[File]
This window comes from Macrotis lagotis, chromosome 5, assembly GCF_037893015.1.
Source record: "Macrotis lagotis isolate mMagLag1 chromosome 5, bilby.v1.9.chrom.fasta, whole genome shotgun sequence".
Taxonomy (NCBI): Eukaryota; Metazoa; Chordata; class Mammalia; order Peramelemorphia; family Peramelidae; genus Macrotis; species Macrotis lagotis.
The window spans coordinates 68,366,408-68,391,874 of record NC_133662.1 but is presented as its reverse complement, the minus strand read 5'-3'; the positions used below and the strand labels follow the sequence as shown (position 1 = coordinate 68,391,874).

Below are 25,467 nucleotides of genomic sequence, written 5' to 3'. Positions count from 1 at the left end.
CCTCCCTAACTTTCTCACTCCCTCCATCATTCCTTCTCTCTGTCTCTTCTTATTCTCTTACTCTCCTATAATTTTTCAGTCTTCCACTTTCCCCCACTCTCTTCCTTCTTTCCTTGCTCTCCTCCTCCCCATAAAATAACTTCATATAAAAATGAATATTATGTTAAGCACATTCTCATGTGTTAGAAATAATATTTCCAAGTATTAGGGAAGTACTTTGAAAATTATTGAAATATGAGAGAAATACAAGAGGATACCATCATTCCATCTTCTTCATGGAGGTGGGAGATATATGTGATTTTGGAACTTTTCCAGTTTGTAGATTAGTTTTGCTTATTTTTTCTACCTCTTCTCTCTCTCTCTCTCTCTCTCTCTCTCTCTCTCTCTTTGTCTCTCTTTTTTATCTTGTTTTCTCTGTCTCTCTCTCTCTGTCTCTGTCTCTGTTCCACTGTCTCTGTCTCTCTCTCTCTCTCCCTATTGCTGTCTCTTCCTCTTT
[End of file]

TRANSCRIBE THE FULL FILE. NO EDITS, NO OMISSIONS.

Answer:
This window comes from Macrotis lagotis, chromosome 5, assembly GCF_037893015.1.
Source record: "Macrotis lagotis isolate mMagLag1 chromosome 5, bilby.v1.9.chrom.fasta, whole genome shotgun sequence".
Taxonomy (NCBI): Eukaryota; Metazoa; Chordata; class Mammalia; order Peramelemorphia; family Peramelidae; genus Macrotis; species Macrotis lagotis.
The window spans coordinates 68,366,408-68,391,874 of record NC_133662.1 but is presented as its reverse complement, the minus strand read 5'-3'; the positions used below and the strand labels follow the sequence as shown (position 1 = coordinate 68,391,874).

Below are 25,467 nucleotides of genomic sequence, written 5' to 3'. Positions count from 1 at the left end.
CCTCCCTAACTTTCTCACTCCCTCCATCATTCCTTCTCTCTGTCTCTTCTTATTCTCTTACTCTCCTATAATTTTTCAGTCTTCCACTTTCCCCCACTCTCTTCCTTCTTTCCTTGCTCTCCTCCTCCCCATAAAATAACTTCATATAAAAATGAATATTATGTTAAGCACATTCTCATGTGTTAGAAATAATATTTCCAAGTATTAGGGAAGTACTTTGAAAATTATTGAAATATGAGAGAAATACAAGAGGATACCATCATTCCATCTTCTTCATGGAGGTGGGAGATATATGTGATTTTGGAACTTTTCCAGTTTGTAGATTAGTTTTGCTTATTTTTTCTACCTCTTCTCTCTCTCTCTCTCTCTCTCTCTCTCTCTCTCTCTTTGTCTCTCTTTTTTATCTTGTTTTCTCTGTCTCTCTCTCTCTGTCTCTGTCTCTGTTCCACTGTCTCTGTCTCTCTCTCTCTCTCCCTATTGCTGTCTCTTCCTCTTT